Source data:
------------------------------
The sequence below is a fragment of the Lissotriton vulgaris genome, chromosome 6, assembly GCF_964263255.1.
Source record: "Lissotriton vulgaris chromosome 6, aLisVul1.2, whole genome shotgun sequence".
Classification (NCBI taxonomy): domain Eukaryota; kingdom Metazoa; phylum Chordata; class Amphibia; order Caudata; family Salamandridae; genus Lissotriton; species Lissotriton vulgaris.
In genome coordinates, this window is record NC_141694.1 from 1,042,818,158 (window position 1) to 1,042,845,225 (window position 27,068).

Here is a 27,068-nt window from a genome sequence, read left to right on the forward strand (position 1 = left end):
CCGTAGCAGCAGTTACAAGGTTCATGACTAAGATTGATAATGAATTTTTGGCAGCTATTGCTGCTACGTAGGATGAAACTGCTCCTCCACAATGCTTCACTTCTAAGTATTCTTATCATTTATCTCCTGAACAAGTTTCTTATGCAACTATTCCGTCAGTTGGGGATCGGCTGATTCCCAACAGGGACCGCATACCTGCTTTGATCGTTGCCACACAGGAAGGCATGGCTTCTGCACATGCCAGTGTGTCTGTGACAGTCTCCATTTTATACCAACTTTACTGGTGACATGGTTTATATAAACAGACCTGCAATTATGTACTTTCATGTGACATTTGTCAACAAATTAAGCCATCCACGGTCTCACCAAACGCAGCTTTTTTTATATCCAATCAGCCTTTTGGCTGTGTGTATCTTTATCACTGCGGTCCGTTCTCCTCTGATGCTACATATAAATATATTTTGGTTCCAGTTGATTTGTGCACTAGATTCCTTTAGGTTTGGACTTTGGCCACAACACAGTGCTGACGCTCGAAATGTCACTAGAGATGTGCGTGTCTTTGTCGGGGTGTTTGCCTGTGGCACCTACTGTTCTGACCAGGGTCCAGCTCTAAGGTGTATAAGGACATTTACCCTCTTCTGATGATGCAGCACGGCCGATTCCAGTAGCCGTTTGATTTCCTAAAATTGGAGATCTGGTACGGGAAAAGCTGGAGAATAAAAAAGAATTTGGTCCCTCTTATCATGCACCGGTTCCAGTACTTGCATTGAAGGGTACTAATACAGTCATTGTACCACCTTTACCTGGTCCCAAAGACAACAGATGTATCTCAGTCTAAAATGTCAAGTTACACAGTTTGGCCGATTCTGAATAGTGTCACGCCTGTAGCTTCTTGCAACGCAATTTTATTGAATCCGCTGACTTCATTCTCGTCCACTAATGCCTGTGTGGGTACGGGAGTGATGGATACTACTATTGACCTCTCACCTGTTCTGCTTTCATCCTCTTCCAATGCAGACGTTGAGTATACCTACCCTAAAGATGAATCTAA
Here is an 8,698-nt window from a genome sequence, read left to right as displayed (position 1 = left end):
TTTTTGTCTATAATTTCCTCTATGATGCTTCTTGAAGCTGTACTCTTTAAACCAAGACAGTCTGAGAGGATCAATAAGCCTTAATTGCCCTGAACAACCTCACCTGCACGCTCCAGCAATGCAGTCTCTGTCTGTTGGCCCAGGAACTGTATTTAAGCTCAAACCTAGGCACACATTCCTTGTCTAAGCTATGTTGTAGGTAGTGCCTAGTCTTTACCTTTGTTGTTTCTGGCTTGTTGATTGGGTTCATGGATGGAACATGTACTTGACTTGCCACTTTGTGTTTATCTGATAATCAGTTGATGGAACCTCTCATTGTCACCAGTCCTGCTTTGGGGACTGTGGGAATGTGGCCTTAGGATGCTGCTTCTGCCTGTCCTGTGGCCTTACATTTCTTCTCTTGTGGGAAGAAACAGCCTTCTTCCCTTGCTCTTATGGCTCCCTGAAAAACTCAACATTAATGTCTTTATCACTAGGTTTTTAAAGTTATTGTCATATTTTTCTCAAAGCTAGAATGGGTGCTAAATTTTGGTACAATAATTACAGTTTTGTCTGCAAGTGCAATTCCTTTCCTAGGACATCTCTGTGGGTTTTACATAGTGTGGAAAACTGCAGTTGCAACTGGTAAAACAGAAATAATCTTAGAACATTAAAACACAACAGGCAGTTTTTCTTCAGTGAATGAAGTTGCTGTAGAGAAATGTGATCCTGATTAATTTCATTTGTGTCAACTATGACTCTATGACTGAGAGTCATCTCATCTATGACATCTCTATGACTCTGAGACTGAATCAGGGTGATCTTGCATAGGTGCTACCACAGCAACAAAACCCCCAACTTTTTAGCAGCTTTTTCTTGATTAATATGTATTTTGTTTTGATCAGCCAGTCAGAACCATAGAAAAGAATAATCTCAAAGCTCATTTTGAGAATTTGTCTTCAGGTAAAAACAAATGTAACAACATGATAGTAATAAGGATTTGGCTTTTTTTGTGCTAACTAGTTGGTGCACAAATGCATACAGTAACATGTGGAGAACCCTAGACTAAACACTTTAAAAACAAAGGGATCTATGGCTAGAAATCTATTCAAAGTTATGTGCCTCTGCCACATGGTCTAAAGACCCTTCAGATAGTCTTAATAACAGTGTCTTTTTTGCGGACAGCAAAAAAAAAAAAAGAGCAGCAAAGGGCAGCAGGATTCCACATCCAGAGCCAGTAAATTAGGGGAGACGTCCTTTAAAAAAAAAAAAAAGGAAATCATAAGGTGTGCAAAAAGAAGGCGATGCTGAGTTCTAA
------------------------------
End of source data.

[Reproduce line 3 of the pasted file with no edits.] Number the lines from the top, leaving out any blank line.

Classification (NCBI taxonomy): domain Eukaryota; kingdom Metazoa; phylum Chordata; class Amphibia; order Caudata; family Salamandridae; genus Lissotriton; species Lissotriton vulgaris.